7. "For God hath not given us the spirit of fear; but of power, and of love, and of a sound mind." (2 Tim.1:7) One of the adversary’s devices, and most successful of weapons against the spirit begotten child of God, is fear. The realization of their disobedience made Adam and Eve fear to meet their loving Creator; and they hid themselves.‑Gen.3:10

Fear may attack us in many ways. Fear of want prevents our hands from doing the Lord’s service. We overcome this by reposing implicit trust in the Lord’s promise that all necessaries will be provided when we seek first the Kingdom. (Luke 12:27‑32; Matt.6:33) The fear of man brings a snare; but we observe that the fearlessness of Jesus defeated this snare of the evil one. (Prov.29:25; Matt.22:16) "The righteous are bold as a lion."‑Prov.28:1; John 7:25,26; Acts 4:13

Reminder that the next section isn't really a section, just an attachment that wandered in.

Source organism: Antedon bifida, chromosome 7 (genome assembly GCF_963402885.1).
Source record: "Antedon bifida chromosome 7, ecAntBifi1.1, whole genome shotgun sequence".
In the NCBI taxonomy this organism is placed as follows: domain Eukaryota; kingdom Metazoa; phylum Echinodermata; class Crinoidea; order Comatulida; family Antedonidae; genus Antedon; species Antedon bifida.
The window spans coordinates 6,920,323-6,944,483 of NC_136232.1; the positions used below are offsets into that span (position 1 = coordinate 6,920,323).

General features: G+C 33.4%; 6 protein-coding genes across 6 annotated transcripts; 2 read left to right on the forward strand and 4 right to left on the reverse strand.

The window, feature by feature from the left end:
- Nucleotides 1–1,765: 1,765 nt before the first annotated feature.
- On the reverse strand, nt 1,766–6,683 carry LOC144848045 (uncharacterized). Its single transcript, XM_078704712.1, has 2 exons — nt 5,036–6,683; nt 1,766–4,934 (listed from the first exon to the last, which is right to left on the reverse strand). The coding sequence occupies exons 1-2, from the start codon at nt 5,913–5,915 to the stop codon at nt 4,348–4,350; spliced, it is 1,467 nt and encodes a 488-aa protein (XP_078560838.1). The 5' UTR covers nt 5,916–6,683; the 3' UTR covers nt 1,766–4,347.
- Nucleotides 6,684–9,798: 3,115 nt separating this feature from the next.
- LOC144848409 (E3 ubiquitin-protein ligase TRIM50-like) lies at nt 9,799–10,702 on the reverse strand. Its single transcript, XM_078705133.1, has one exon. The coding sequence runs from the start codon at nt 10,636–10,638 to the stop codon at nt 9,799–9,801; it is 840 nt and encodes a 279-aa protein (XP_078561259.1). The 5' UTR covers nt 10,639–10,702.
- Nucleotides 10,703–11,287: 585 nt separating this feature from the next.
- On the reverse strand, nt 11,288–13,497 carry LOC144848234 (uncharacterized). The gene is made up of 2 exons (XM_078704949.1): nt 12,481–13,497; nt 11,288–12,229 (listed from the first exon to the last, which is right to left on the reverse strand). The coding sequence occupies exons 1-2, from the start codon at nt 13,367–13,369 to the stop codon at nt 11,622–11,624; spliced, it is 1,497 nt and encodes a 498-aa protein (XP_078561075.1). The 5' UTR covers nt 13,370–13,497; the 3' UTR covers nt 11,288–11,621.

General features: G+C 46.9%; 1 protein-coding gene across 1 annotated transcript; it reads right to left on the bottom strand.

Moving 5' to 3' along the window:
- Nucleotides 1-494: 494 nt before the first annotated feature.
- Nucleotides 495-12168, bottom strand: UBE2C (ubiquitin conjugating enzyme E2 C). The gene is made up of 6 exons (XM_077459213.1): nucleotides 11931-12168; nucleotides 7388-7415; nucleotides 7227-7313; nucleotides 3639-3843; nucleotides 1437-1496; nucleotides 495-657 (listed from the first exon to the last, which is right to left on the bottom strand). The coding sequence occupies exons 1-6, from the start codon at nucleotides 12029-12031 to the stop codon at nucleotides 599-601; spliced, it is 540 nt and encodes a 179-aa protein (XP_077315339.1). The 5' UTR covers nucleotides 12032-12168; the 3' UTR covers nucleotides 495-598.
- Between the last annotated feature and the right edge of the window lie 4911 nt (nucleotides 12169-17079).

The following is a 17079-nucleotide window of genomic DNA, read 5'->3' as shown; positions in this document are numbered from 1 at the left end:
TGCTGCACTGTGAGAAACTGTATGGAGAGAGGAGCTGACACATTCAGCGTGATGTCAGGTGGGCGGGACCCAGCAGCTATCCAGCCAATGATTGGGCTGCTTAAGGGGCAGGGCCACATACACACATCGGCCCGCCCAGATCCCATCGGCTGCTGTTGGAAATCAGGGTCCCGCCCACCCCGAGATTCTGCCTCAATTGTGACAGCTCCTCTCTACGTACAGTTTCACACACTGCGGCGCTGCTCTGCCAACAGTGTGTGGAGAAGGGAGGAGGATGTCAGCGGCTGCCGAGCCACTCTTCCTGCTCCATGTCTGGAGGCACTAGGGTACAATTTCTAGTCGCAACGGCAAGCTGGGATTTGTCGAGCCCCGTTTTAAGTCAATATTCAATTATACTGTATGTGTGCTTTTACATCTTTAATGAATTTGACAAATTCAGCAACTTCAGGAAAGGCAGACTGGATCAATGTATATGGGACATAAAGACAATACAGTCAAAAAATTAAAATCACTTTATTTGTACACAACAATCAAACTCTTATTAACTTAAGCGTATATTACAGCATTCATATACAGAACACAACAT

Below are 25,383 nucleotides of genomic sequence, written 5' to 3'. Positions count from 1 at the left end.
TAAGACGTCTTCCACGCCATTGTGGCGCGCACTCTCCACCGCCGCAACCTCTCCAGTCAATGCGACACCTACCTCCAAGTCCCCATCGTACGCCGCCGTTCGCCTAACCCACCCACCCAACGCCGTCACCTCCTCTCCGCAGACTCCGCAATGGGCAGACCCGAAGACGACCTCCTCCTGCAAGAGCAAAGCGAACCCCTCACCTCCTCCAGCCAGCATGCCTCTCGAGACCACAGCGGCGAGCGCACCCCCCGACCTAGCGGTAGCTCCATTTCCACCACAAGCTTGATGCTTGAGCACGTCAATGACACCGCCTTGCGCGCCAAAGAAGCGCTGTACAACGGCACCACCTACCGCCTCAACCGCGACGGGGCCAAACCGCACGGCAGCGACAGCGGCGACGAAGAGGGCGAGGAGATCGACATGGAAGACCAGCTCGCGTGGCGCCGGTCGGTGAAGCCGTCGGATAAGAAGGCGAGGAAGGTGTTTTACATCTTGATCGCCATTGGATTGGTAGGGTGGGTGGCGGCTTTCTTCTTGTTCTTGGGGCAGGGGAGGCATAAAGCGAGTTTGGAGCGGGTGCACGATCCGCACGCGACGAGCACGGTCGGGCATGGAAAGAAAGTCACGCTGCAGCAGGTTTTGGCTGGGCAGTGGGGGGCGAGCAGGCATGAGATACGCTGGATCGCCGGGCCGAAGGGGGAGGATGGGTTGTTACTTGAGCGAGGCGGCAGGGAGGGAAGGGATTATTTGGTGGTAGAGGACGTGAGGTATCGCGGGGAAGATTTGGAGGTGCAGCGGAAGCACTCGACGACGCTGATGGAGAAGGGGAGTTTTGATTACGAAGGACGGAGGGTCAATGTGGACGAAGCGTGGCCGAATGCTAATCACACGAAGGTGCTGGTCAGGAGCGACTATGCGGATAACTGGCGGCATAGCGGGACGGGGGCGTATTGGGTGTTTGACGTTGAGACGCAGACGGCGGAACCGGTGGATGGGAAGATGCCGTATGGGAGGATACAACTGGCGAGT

There are many Scriptures urging all to have godly fear; but we must distinguish between the fear (reverence) which has the approval of God, and the unreasoning fear (terror) which Satan seeks to instil into our hearts. We read that the fear of the Lord is the beginning of wisdom; and wisdom is knowledge applied with judgment. (James 3:13) The fear instigated by Satan causes panic, which but for the Lord’s grace would overthrow our judgment altogether. Satan will sometimes seize the opportunity, when we are overtaken in a fault, to strike terror into our hearts. His object is to make us imagine we need no longer go to our heavenly Father in prayer, by suggesting that we have committed an unpardonable sin. But while we sorrow greatly over our fault we should not allow it to prey upon our minds, but remember the words of the Apostle: "For godly sorrow worketh repentance to salvation not to be repented of." (2 Cor.7:9‑11) Acknowledging our shortcoming we shall repent and gain the Lord’s forgiveness. We read: "He that covereth his sins shall not prosper: but whoso confesseth and forsaketh them shall have mercy."‑Prov.28:13; 1 John 1:9